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Five Lockdown Lessons

Five Lockdown Lessons

1. I’m not a plant killer.

Well, okay, full disclosure, one of the plants met a rather swift end – a succulent left to sweat itself into early demise on the bathroom sink. But the rest of them (and there are an alarming amount of green residents), are thriving. Long gone is the woman who could kill off a healthy fern with a look (that’s certainly what it felt like), who randomly watered, despaired as the leaves browned and the stems rotted, and each well-intended purchase ended up on the compost heap.

What made the crucial difference? Time, effort, reading. Turns out that you need to pay attention to even the hardiest plant: its soil, light, water, food and what it’s trying to tell you by wrinkling, drooping, or (ideally) sprouting new life. Surrounding myself with colourful, healthy plants makes me happy. Keeping them alive and defying a weakness I saw in myself makes me proud. What else can I actually do, that I told myself I was rubbish at? Rubix Cubes? Ice skating? ANYWAY. Here’s my bathroom crew, all from The Green Rooms, chuffed at the humidity:

including a baby Maranta plant which I water propagated (a fancy pants way of saying took a cutting from the mother plant, boshed in water, waited for roots and then boshed it in soil.

My herb, succulent and propagation windowsill (who knew you could order cheap as chips cuttings from Etsy and grow your own plants?):

Tomatoes, peas and zucchinis that are probably going to die as it’s not a good time to grow them, but I got carried away and high on my own life-giving power:

My poisonous to pets study collection (all up high away from the wolf):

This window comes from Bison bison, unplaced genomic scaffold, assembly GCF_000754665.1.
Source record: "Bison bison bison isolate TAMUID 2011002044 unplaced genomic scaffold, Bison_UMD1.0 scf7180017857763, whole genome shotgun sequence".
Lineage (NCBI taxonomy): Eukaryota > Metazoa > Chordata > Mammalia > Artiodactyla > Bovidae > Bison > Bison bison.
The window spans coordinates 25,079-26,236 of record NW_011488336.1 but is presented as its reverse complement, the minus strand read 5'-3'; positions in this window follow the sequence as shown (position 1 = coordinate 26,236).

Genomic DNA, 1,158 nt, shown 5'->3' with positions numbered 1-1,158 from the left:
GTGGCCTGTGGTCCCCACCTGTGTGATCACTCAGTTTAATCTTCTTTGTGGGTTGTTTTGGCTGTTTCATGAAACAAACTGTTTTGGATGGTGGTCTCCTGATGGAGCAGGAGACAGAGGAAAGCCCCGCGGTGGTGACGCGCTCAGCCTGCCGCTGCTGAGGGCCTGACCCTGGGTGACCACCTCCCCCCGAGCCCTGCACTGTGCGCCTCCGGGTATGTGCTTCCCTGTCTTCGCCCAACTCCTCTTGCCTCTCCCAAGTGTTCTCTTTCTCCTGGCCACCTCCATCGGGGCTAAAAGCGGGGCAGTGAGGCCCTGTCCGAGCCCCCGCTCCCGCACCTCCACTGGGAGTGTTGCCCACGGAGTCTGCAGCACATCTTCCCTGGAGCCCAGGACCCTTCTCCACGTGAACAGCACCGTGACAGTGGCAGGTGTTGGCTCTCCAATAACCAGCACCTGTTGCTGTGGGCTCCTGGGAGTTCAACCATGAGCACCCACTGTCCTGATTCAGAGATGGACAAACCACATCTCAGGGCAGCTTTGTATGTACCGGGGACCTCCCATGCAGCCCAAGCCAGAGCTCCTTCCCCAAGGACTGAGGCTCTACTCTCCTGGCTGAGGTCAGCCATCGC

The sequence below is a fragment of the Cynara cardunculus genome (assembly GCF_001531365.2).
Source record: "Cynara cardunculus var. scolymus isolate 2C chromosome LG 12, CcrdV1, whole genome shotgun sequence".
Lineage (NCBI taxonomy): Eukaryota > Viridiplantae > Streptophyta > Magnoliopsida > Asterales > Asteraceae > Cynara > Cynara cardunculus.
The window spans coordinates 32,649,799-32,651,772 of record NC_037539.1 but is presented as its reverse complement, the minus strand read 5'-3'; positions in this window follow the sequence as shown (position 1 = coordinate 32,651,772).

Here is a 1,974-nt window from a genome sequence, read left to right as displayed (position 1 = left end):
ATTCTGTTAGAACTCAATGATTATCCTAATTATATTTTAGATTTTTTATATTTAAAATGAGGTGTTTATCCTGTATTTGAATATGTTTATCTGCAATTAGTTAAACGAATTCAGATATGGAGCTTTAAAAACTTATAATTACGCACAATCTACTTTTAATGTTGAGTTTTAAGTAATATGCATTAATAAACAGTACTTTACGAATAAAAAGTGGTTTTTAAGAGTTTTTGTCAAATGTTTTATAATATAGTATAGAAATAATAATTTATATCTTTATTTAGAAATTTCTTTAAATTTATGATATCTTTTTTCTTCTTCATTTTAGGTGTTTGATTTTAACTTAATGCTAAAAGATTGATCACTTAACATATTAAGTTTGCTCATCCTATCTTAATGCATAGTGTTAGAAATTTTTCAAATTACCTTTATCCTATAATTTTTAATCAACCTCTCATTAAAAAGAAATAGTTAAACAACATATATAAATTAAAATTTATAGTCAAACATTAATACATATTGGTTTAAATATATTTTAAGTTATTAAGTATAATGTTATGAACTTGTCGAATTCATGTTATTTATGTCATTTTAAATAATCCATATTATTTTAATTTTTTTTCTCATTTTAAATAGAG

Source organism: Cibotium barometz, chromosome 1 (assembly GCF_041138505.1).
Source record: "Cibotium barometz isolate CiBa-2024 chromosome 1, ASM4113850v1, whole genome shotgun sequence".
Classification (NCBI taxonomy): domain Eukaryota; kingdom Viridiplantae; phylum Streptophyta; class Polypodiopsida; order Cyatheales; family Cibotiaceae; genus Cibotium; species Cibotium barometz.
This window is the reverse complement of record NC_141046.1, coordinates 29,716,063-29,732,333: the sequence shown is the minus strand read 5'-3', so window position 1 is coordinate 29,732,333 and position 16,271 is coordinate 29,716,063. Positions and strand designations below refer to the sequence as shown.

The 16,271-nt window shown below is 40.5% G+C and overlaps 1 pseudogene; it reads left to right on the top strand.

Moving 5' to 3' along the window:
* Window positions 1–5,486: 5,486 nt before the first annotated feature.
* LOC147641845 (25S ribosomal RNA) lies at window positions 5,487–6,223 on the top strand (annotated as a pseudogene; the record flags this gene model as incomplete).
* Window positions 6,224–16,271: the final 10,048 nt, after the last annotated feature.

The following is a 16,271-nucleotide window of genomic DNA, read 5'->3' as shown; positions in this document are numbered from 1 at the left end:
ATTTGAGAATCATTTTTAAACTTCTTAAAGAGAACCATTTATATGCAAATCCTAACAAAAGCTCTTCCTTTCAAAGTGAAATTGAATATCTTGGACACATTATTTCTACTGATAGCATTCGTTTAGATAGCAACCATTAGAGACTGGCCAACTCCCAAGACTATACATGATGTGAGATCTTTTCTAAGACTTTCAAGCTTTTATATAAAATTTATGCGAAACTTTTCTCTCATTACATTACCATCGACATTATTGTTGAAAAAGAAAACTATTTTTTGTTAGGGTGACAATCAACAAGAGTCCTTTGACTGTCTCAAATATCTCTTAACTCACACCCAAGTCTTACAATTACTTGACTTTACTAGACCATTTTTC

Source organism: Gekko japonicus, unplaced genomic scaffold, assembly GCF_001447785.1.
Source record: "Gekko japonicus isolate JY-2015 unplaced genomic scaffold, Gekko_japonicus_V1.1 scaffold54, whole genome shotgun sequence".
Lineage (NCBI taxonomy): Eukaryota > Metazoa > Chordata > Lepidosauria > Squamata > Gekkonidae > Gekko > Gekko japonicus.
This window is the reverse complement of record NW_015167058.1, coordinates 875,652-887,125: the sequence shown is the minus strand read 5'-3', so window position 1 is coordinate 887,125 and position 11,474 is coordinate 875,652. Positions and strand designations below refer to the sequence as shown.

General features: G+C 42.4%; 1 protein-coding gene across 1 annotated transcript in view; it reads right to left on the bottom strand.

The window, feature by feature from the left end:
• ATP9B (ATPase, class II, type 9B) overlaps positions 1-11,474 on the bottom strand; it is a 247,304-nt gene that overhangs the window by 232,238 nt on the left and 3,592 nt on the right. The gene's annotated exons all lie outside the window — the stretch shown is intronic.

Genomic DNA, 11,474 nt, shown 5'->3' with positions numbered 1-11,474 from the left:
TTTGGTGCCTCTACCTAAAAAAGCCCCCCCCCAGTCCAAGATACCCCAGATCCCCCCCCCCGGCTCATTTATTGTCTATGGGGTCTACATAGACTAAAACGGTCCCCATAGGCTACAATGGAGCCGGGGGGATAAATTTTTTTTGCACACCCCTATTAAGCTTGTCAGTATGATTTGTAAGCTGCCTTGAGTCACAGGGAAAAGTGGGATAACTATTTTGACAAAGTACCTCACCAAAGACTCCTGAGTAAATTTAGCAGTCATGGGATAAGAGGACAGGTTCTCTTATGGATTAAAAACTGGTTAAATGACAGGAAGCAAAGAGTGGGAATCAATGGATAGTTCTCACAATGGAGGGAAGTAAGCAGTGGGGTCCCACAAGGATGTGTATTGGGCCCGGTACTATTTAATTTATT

2. I’m okay with the grey.

I found my first grey hair at fourteen years old, and thus my life-long habit of a brunette dye every six weeks took hold. Mum was a hairdresser, so I hardly thought about it, she’d sit me in a chair at the first glimpse of silver and make it better. That’s how I continued to think about my natural hair colour – something unsightly to be quickly hidden – long into my twenties. I associated its reappearance with feeling and looking unattractive. When I left it a little too long in-between dyes, I was appalled by how much of my parting was white.

Early this year, I started to think about it differently, thanks, in part, to grombre – an army of silver-haired women, young and old, embracing their grey hair. I started to wonder if I could feel confident and good about myself without the cover-up. It’s not all plain sailing – there are plenty of articles out there, written by women who started the journey and couldn’t stay the course, and they repeat the same dreaded concerns: if you’re pale you’ll look washed out and ill without full make-up and of course, you just look so much older.

I wasn’t ready, but I was curious.

Then lockdown hit and I suddenly had a window. I could grow it out, park the dye, and see what I was dealing with. It wasn’t pretty at first reader. Any root growth looks crap-pants at the start, particularly such a drastic change.

I’m six months in now, with about a third of the length grey, and a strange thing has started to happen – I like it. I’m done feeling that my natural hair isn’t acceptable at thirty-three. I’m going to ride the silver wave and see where I end up.

3.Cleaning can make me happy.

I know, I know – what the hell am I talking about? Stick with me for a second. It’s not as simple as bleaching the toilet sparks joy or anything. I’m talking about ordering the space around me: decluttering, fresh scents, things where I can find them, house pride, working up a sweat then eating well-earned cake. Before lockdown I HATED cleaning. Honestly, I thought it was a complete waste of time and doing any (beyond the essential pot wash) made me utterly miserable.